A short portion of the public talk by Prof. George Smoot in front of the great pyramid in Chichen Itza as part of the winter school 'Essential Cosmology for the Next Generation'.
The prize was awarded "for the discovery of the accelerating expansion of the Universe through observations of distant supernovae". He shares the award with Brian P. Schmidt and Adam G. Riess.
The Supernova Cosmology Project’s Union2 compilation and reanalysis represents decades of supernova surveys from the world’s leading researchers. Combined with the addition of six high-redshift supernovae, this effort puts new bounds on possible values for the nature of dark energy. Einstein’s cosmological constant comfortably fits the data, but there’s still plenty of room at the top for dynamical theories. Read more here.
Protons were whipped around a 17-mile underground magnetic track to more than 99 percent of the speed of light at CERN's Large Hadron Collider on March 30th.They crashed together inside apartment-building-size detectors designed to capture every evanescent flash and fragment from microscopic fireballs thought to hold insights into the beginning of the universe. The soundless blooming of proton explosions was accompanied by the hoots and applause of scientists crowded into control rooms at CERN. Read more here.
At the BCCP cosmology workshops, prominent physicists present the current scientific view of the history and structure of the universe. Students and teachers learn how scientists do research in cosmology and particle physics, and teachers share physics lessons. The 2011 just finished. Click here for student comments and watch for the details of the workshop coming soon..
A team of astronomers led by Niv Drory of the Max Planck Institute for Extraterrestrial Physics, Kevin Bundy (UC Berkeley), and Alexie Leauthaud (LBNL and BCCP) used data from the COSMOS project to explore the connections between the growth of dark matter halos and the growth of galaxies within these dark matter halos.
Weak gravitational lensing is a uniquely promising way to learn how much dark matter there is in the Universe and how its distribution has evolved since the distant past. Alexie Leauthaud's team has made major progress in extending the use of gravitational lensing to the study of much older and smaller structures than was previously possible.
It takes special software to map the universe from noisy data. Berkeley Lab scientists developed a code called MADmap to do just that for the cosmic microwave background, then posted it on the web for other interested sky mappers. Scientists probing the sky with the PACS instrument aboard the Herschel satellite have adapted MADmap to make spectacular images of the infrared universe. Julian Borrill, Radek Stompor, and Andrew Jaffe devised the Microwave Anisotropy Dataset Computational Analysis Package, or MADCAP. Read more from Paul Preuss here.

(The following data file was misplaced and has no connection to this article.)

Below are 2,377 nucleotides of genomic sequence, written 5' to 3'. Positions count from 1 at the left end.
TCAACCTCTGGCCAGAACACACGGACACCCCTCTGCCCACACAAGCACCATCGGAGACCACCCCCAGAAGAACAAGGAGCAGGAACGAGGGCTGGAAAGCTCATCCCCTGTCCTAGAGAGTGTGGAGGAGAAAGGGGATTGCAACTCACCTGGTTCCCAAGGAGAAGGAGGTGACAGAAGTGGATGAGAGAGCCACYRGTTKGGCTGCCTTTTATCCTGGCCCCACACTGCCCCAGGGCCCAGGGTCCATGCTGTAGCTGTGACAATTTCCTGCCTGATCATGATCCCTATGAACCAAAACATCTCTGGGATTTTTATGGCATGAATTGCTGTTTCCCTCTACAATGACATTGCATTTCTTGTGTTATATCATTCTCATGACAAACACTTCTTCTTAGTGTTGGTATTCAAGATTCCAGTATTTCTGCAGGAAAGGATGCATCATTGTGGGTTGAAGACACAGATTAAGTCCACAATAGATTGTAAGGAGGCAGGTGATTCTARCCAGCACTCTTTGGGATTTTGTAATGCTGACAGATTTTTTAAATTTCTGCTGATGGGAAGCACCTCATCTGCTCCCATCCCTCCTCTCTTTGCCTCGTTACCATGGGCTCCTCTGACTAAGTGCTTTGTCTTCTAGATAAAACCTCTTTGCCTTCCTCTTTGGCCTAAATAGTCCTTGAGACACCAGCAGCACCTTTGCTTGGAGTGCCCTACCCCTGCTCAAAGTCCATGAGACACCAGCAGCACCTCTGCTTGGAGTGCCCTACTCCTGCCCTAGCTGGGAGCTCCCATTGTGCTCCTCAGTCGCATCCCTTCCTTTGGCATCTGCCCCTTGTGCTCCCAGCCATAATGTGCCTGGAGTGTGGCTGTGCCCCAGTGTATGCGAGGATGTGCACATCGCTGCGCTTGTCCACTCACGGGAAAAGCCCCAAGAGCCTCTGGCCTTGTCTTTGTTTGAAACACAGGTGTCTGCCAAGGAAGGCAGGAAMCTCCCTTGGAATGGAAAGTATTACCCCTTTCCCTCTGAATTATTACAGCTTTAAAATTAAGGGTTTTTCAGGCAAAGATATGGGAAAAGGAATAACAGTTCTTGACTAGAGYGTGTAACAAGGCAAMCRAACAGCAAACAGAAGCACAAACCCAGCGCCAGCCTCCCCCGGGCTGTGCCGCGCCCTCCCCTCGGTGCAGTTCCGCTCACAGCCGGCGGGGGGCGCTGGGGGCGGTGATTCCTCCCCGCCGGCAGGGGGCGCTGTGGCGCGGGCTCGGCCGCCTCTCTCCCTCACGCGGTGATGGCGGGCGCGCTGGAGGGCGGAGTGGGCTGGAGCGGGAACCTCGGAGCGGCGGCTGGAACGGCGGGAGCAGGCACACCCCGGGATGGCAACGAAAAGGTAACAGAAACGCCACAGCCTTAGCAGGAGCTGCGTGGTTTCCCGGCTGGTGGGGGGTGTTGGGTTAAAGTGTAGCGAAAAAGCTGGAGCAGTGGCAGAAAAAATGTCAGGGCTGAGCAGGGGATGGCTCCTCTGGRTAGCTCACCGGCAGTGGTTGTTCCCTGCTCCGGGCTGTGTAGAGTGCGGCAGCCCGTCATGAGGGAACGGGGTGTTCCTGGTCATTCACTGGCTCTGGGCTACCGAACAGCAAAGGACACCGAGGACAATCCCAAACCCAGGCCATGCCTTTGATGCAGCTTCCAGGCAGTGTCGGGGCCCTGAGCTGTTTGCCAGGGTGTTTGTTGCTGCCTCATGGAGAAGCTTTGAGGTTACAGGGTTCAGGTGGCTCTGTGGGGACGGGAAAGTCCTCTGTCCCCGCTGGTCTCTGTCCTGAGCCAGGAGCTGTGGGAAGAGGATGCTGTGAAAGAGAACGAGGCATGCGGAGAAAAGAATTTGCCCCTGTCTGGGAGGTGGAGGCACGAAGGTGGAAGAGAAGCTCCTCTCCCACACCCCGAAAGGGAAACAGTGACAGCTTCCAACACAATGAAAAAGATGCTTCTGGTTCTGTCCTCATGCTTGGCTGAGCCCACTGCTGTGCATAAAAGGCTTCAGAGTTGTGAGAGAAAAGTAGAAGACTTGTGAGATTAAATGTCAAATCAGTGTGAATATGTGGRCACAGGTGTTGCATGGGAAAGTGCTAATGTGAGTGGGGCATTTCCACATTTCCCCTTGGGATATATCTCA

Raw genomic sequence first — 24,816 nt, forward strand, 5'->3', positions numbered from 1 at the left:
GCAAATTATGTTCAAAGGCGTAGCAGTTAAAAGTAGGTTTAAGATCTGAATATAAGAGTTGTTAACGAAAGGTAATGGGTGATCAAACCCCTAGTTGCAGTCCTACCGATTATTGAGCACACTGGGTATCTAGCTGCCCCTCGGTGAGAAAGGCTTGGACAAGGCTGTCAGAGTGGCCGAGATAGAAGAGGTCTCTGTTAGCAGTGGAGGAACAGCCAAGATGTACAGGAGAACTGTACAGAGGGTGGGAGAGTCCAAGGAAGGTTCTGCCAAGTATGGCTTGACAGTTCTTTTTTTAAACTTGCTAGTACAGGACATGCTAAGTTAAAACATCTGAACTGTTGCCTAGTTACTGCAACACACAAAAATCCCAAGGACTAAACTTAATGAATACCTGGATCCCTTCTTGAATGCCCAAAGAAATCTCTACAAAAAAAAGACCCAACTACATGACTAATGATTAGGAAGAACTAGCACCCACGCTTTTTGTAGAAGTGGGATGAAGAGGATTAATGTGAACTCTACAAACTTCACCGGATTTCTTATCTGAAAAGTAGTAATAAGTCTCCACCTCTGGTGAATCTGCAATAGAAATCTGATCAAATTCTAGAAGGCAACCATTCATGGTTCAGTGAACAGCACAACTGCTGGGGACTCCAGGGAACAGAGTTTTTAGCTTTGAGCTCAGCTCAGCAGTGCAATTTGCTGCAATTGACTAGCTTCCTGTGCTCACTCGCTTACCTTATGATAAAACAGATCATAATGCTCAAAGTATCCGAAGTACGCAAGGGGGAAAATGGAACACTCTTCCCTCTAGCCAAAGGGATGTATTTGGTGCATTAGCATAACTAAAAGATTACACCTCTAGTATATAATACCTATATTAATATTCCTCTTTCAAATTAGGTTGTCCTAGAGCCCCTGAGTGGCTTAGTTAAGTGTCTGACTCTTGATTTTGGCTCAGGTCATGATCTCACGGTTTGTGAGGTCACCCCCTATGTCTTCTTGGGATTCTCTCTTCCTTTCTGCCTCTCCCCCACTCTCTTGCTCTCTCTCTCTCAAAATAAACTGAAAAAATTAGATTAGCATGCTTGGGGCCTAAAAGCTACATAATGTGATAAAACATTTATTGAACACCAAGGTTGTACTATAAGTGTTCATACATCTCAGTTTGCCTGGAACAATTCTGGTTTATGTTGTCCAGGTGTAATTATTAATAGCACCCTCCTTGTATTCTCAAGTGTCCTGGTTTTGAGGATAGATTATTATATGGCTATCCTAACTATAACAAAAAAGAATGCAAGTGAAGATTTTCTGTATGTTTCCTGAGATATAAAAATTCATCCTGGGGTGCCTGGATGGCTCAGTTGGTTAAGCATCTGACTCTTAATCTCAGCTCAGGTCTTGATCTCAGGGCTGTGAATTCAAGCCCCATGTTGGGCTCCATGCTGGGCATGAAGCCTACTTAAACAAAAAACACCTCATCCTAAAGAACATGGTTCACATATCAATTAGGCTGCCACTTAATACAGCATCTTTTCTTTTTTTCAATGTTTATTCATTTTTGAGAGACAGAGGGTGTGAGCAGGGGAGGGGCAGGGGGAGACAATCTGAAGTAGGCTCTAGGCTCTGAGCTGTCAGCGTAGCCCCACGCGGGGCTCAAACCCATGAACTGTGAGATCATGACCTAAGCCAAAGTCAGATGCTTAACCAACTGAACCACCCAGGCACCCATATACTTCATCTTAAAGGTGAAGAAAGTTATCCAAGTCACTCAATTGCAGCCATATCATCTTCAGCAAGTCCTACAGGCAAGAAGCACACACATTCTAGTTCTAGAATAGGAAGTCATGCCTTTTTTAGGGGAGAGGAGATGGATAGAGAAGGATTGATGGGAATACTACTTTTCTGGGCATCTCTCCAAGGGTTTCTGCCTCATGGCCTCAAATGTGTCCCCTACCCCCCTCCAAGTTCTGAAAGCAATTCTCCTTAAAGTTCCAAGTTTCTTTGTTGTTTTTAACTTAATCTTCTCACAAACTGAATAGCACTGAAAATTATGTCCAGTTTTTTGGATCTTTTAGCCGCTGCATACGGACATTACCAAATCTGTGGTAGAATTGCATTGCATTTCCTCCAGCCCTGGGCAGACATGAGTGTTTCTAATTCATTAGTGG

Cosmology for the Next Generation
Music of the Universe
January 3, 2010 BCCP Director George Smoot discussed his achievements, activites, and the goals of BCCP, including the Global Teacher Academy. The Academy seeks to train 40 teachers a year using science and math content with cosmology as a "story line" and offering practical, hands-on instruction. Those teachers would then train the teachers at their own schools, expanding the reach of the program. Read more here.
November 29, 2009 George Smoot delivered a major address on observational cosmology to scientists, pontifical dignitaries, and Pope Benedict XVI at the 2009 conference at the Pontifical Lateran University in Rome. The event also celebrated the 400th anniversary of Galileo’s first observations with the telescope. While the pope indicated “there is no conflict on the horizon between scientific, philosophical, and theological knowledge,” he cautioned against the risk if man “relies only on science and forgets to raise his eyes beyond himself.” More on the conference here.
La prima luce dell' Universo
December 3, 2009
Dr. Smoot gave a public lecture in Milano about his Nobel Prize winning research on the Cosmic Microwave Background. The program is entitled The First Light of the Universe.
Poster pdf here.
Lawrence Berkeley Lab and Korean University Sign Understanding
George Smoot (center) represented Berkeley Lab at the signing of an agreement with representatives of South Korea’s University of Incheon to explore the potential for joint scientific research in energy, biology, accelerators, cosmology, and space.
Chi ha detto che il cosmo è stato fatto per l’uomo? (Who said the universe was made for man?)
October, 2009 Dr. Smoot discusses the history and fate of the universe with Italian periodical La Stampa (in Italian). PDF file of article.